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MIDNIGHT BLUES: The Effect of Blue Light on Sleep

Top view image of mature man, looking forward, having trouble sleeping from blue light exposure

Recently there has been increased coverage and attention on “blue light.” No, it’s not the latest low-calorie beer– light is made up of a spectrum of colours and, as anyone who has seen a rainbow can tell you, blue light is one of several colours that make up natural light. Since the digital revolution, humans are seeing more blue light than they ever have before. This is because LED technology and other digital displays emit a high concentration of blue light. So just what is this blue light doing to our sleep patterns? Read on to find out more!

INTO THE BLUE

Blue light has many effects on the body and not all of them are harmful. In fact, human beings have long used light to instinctually schedule their activities. Before personal electronics, nearly our only source of blue light was found in daylight. Sensors in our eyes absorb less blue light between sunset and sunrise, causing the brain to prepare for sleep. Blue light therapy has long been an effective way for people to achieve wakefulness when dealing with long winter nights, travel or other sleep pattern disruptions.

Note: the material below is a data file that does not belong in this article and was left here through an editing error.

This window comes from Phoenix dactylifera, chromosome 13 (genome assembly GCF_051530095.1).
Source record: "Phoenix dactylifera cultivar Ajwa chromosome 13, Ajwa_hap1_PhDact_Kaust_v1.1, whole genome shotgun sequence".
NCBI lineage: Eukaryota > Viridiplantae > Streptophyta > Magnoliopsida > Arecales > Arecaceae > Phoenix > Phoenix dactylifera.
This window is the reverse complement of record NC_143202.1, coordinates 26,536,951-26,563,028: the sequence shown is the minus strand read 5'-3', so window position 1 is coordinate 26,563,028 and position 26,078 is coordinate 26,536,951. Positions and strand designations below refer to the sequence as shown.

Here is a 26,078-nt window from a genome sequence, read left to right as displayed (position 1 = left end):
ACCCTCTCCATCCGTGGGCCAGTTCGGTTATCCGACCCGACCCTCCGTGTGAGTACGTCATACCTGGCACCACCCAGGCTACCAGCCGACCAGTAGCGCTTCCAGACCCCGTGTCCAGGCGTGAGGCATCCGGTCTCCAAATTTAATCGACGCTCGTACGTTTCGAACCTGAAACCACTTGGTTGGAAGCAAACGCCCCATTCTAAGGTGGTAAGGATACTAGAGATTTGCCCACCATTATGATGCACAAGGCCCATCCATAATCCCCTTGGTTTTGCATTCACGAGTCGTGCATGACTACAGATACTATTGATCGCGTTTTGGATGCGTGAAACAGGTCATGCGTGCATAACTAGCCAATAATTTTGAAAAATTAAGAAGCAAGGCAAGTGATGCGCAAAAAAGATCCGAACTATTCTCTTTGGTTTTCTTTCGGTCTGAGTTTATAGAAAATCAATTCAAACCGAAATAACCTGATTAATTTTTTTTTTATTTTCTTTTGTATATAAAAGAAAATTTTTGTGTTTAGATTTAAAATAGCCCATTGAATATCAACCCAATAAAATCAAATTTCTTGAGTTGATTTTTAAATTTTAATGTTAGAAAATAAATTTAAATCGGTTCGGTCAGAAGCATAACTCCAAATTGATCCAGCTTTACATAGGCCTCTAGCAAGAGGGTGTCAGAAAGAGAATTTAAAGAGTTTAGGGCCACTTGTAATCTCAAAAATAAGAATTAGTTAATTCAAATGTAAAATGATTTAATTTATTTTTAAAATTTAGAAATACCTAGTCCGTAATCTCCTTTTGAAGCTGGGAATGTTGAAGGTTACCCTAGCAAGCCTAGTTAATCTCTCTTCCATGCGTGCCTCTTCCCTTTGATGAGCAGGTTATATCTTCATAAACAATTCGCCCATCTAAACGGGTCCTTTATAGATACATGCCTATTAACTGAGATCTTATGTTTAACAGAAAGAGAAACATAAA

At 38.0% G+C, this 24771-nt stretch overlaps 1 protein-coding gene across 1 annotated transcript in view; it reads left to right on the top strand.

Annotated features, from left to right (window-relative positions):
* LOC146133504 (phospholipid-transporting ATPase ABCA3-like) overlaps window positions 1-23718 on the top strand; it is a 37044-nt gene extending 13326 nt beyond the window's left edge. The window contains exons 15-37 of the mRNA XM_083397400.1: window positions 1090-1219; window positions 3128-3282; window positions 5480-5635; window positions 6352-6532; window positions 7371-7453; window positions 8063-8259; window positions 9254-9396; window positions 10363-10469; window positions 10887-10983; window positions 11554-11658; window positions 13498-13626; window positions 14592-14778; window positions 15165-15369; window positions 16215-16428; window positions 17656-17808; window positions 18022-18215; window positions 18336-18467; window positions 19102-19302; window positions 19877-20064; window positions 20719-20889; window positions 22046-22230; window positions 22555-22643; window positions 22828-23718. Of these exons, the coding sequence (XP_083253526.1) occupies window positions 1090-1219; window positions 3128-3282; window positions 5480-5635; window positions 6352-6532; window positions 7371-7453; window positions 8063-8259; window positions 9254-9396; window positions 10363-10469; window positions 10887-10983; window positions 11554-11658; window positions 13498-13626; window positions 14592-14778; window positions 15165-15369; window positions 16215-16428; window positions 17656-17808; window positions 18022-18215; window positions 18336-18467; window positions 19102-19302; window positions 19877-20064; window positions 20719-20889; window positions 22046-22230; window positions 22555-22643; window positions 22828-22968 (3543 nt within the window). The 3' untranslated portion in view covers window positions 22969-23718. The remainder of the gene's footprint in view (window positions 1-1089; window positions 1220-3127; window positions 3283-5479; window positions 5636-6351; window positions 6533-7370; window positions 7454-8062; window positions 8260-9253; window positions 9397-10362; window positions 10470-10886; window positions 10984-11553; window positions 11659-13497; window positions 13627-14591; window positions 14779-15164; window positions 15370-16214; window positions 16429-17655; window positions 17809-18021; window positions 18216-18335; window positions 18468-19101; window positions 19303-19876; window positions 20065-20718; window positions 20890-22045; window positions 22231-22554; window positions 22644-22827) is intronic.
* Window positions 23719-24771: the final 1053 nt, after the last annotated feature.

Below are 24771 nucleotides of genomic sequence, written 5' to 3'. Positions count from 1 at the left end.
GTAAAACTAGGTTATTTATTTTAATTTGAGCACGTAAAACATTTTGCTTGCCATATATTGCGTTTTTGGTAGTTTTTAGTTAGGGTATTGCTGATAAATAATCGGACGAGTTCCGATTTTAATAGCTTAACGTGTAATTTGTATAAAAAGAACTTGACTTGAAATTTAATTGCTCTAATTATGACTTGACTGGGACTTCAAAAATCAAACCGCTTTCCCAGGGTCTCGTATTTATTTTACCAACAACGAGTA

BLUE SKY

Most workplaces became a “blue light” environment long ago thanks to computers. Since the advent of smartphones, flatscreen TVs, tablets and e-readers, blue light has become nearly inescapable. Add in on-demand entertainment, “binge watching” and the never-ending newsfeed– we’re never unplugged! Yes it’s fun, informative and convenient, but we are being bombarded with blue light more than ever. In the hours before bed, blue light stops the brain functions necessary for proper rest. Your mind never gets a chance to tell the body it’s time for bed, so it takes that much longer to achieve deep sleep.

BLUE NOTES

If you want to improve the length and quality of your sleep, shut down your screens at least two hours before bedtime. Also, inspect the lighting in your bedroom and relaxation areas– replacing cold, white or blue bulbs with warmer tones. If you are exposed to blue light at work, coatings can be applied to glasses that filter out blue light (even prescription lenses). Finally, ensure you give your eyes regular breaks by focusing on a distant object for a few seconds when staring at screens for extended periods.

 

If you have questions about blue light, digital eyestrain or blue light therapy– contact or visit the Vision Gallery today. We are happy to answer any questions and concerns about your eyes, vision and overall health.

 

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